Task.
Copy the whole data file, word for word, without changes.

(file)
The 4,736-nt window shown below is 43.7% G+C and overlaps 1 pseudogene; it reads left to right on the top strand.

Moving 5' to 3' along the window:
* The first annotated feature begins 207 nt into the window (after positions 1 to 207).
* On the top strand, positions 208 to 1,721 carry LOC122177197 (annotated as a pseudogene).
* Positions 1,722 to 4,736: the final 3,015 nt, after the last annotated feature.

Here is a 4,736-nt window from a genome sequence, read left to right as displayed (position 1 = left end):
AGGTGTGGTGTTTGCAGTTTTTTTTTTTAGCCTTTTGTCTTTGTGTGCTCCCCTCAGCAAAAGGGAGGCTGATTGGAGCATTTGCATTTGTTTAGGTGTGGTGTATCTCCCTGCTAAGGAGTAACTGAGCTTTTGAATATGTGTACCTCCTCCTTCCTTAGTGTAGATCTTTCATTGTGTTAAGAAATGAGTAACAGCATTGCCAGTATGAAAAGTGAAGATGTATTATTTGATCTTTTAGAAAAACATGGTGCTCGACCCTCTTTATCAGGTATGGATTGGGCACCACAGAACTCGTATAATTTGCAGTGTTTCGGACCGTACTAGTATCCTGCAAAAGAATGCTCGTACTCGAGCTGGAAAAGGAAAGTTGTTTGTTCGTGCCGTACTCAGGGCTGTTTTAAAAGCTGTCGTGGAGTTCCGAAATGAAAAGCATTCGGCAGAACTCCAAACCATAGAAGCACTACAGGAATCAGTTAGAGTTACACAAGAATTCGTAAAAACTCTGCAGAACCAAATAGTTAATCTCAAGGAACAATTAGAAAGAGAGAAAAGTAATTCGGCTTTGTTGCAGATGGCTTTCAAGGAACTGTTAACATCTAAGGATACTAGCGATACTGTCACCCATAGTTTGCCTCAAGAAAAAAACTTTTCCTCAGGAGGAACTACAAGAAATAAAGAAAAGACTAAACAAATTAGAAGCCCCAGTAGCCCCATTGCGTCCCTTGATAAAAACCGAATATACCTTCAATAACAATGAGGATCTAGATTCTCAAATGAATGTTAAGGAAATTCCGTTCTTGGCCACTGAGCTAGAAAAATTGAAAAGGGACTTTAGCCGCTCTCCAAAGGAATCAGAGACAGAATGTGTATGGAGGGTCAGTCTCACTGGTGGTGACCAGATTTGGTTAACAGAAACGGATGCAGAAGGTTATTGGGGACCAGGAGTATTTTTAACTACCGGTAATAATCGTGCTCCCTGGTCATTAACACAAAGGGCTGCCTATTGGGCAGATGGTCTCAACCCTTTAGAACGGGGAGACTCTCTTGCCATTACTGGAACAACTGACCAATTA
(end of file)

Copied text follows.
The 4,736-nt window shown below is 43.7% G+C and overlaps 1 pseudogene; it reads left to right on the top strand.

Moving 5' to 3' along the window:
* The first annotated feature begins 207 nt into the window (after positions 1 to 207).
* On the top strand, positions 208 to 1,721 carry LOC122177197 (annotated as a pseudogene).
* Positions 1,722 to 4,736: the final 3,015 nt, after the last annotated feature.

Here is a 4,736-nt window from a genome sequence, read left to right as displayed (position 1 = left end):
AGGTGTGGTGTTTGCAGTTTTTTTTTTTAGCCTTTTGTCTTTGTGTGCTCCCCTCAGCAAAAGGGAGGCTGATTGGAGCATTTGCATTTGTTTAGGTGTGGTGTATCTCCCTGCTAAGGAGTAACTGAGCTTTTGAATATGTGTACCTCCTCCTTCCTTAGTGTAGATCTTTCATTGTGTTAAGAAATGAGTAACAGCATTGCCAGTATGAAAAGTGAAGATGTATTATTTGATCTTTTAGAAAAACATGGTGCTCGACCCTCTTTATCAGGTATGGATTGGGCACCACAGAACTCGTATAATTTGCAGTGTTTCGGACCGTACTAGTATCCTGCAAAAGAATGCTCGTACTCGAGCTGGAAAAGGAAAGTTGTTTGTTCGTGCCGTACTCAGGGCTGTTTTAAAAGCTGTCGTGGAGTTCCGAAATGAAAAGCATTCGGCAGAACTCCAAACCATAGAAGCACTACAGGAATCAGTTAGAGTTACACAAGAATTCGTAAAAACTCTGCAGAACCAAATAGTTAATCTCAAGGAACAATTAGAAAGAGAGAAAAGTAATTCGGCTTTGTTGCAGATGGCTTTCAAGGAACTGTTAACATCTAAGGATACTAGCGATACTGTCACCCATAGTTTGCCTCAAGAAAAAAACTTTTCCTCAGGAGGAACTACAAGAAATAAAGAAAAGACTAAACAAATTAGAAGCCCCAGTAGCCCCATTGCGTCCCTTGATAAAAACCGAATATACCTTCAATAACAATGAGGATCTAGATTCTCAAATGAATGTTAAGGAAATTCCGTTCTTGGCCACTGAGCTAGAAAAATTGAAAAGGGACTTTAGCCGCTCTCCAAAGGAATCAGAGACAGAATGTGTATGGAGGGTCAGTCTCACTGGTGGTGACCAGATTTGGTTAACAGAAACGGATGCAGAAGGTTATTGGGGACCAGGAGTATTTTTAACTACCGGTAATAATCGTGCTCCCTGGTCATTAACACAAAGGGCTGCCTATTGGGCAGATGGTCTCAACCCTTTAGAACGGGGAGACTCTCTTGCCATTACTGGAACAACTGACCAATTA